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Physical Therapists Help Obese Patients Get Moving

Physical Therapists Help Obese Patients Get Moving

Cindy Mehallow / Monster Contributing Writer

For many overweight and obese Americans, exercise is a real pain — in the back or the knees or the ankles. Even simple actions such as walking or climbing stairs can cause discomfort. Excess weight stresses joints, affects proper movement and predisposes them to osteoarthritis, tendonitis, overuse injuries and a host of other health problems. Using various methods, physical therapists (PTs) are helping the overweight and obese get more active and fit by teaching them how to move in ways that are pain-free and even fun.

Prevention Profession

“We have become a profession that is more likely to be involved in prevention,” says Susan Deusinger, PT, PhD, professor of neurology and physical therapy at Washington University School of Medicine in St. Louis. “Obesity is just one of those areas in which prevention is needed.” Being both overweight and inactive compromises a person’s health and longevity, says Deusinger, who is also director of the school’s physical therapy program.

PTs can help obese patients become more functionally independent by teaching them correct posture and movement patterns. They can also encourage them to lose weight through diet and exercise. Through the On the Move™ exercise program offered by the school’s physical therapy clinics, overweight and obese patients can learn to move correctly and more frequently. “This program is a bit unusual, because it’s a group intervention, and it’s delivered to people who you might consider otherwise healthy,” says Deusinger, the program’s director. Many clients stopped exercising after suffering an injury from moving improperly or progressing too rapidly. “We have a lot of fun finding creative ways for our patients to move without pain,” Deusinger says.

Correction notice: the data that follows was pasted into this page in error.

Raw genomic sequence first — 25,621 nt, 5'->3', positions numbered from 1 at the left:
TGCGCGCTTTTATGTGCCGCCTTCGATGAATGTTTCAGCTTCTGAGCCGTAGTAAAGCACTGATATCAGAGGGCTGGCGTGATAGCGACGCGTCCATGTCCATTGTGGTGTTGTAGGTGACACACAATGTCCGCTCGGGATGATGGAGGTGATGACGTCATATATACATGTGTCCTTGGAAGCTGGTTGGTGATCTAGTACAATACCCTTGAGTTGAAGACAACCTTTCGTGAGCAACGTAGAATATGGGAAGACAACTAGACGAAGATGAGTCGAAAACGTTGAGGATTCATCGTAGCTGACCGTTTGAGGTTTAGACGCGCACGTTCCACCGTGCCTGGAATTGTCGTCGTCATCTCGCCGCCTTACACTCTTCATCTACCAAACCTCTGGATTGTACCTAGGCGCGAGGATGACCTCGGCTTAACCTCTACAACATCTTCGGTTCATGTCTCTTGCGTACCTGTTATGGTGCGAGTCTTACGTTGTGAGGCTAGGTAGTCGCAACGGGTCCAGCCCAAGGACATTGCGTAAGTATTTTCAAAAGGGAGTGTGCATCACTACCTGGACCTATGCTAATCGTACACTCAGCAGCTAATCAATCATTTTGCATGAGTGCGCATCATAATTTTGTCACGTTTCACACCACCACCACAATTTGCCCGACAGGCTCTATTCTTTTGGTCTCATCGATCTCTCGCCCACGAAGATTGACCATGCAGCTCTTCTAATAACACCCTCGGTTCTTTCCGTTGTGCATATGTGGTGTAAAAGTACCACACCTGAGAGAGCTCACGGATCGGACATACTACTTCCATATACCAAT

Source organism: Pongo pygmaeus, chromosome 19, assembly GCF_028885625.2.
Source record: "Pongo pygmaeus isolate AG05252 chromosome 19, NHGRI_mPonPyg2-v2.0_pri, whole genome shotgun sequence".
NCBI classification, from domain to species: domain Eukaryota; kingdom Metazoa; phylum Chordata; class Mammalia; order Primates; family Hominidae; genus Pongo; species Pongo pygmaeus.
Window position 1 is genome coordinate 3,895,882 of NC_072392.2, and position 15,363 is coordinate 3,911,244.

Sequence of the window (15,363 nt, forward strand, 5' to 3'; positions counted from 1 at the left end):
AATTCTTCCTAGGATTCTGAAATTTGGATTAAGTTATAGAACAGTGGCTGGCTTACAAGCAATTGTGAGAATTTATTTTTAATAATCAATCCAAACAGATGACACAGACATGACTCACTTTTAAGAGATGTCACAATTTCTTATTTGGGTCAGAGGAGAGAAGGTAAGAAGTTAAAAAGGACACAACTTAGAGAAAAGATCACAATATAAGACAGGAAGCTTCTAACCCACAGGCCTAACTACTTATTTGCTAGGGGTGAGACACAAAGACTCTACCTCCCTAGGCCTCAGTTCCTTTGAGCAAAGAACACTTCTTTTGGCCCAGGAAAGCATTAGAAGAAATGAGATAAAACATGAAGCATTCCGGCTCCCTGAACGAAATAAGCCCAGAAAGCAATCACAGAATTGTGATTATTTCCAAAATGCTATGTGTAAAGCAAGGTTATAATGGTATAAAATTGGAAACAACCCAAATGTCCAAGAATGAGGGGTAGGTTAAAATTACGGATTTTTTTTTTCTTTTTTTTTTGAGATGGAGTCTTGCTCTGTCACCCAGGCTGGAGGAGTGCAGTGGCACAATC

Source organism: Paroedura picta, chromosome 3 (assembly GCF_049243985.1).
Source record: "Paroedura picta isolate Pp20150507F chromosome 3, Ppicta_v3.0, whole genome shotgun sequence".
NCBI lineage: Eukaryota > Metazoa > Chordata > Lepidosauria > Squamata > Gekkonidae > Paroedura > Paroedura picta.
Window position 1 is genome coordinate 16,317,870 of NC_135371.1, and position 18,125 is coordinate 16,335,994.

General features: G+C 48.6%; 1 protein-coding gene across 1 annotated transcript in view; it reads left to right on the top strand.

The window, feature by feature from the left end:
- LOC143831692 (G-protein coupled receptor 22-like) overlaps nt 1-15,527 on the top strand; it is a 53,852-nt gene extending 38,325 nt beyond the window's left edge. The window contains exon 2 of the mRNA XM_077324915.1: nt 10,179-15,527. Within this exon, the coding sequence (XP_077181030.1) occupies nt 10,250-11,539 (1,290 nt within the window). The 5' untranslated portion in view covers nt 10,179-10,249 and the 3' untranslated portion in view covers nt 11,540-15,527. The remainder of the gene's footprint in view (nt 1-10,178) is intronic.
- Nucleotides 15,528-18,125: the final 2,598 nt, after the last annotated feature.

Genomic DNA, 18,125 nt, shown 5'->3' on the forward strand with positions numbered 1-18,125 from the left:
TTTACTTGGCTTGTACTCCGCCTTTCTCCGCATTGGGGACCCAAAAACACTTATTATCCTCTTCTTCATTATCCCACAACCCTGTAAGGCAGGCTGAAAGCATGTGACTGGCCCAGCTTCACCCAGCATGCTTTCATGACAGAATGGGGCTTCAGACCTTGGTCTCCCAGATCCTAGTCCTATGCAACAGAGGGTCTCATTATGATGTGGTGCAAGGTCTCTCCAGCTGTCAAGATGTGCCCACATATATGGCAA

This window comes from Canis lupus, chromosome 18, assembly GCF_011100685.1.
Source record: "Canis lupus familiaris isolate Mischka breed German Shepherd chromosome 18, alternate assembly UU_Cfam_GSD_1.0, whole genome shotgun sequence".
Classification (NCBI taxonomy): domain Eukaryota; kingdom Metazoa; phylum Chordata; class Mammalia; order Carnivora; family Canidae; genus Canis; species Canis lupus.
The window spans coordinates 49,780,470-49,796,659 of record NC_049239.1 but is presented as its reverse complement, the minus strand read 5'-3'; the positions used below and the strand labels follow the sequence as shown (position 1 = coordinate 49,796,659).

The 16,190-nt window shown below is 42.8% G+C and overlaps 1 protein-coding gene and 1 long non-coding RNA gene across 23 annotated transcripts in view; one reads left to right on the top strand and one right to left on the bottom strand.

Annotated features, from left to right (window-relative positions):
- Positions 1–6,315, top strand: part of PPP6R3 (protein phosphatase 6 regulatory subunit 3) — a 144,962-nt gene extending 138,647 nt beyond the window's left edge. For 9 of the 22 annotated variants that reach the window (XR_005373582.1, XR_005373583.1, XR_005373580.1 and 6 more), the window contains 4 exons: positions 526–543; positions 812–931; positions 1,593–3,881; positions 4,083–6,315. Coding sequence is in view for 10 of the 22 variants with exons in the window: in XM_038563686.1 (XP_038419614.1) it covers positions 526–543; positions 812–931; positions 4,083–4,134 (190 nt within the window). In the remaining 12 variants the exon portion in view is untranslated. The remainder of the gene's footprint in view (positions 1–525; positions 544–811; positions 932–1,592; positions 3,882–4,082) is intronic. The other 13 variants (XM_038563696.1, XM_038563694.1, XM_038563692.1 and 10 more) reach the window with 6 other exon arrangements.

More on Physical Therapists

Salary: $46,510 - $94,810
Min. Education: Master's
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Surgical Solution

PTs also play a role before and after gastric bypass or bariatric surgery, a popular, though risky, option for the obese. Working with psychologists, registered dietitians and physicians, PTs evaluate prospective gastric bypass or bariatric surgery patients, prepare them for the procedure and guide their recuperation.

At Washington University School of Medicine’s Weight Management Program, Tamara Burlis, DPT, designs preoperative exercise programs for gastric bypass patients. “The better shape they are in, the better they tolerate surgery,” she says. After surgery, Burlis makes sure patients can function independently before discharge. She teaches them deep breathing and lower-extremity exercises to help deter pneumonia and deep vein thrombosis.

As an instructor in the school’s physical therapy program, Burlis also leads On the Move classes and sessions of Worksite Opportunities for Wellness, a trial program that brings exercise classes and nutrition education to workplaces.

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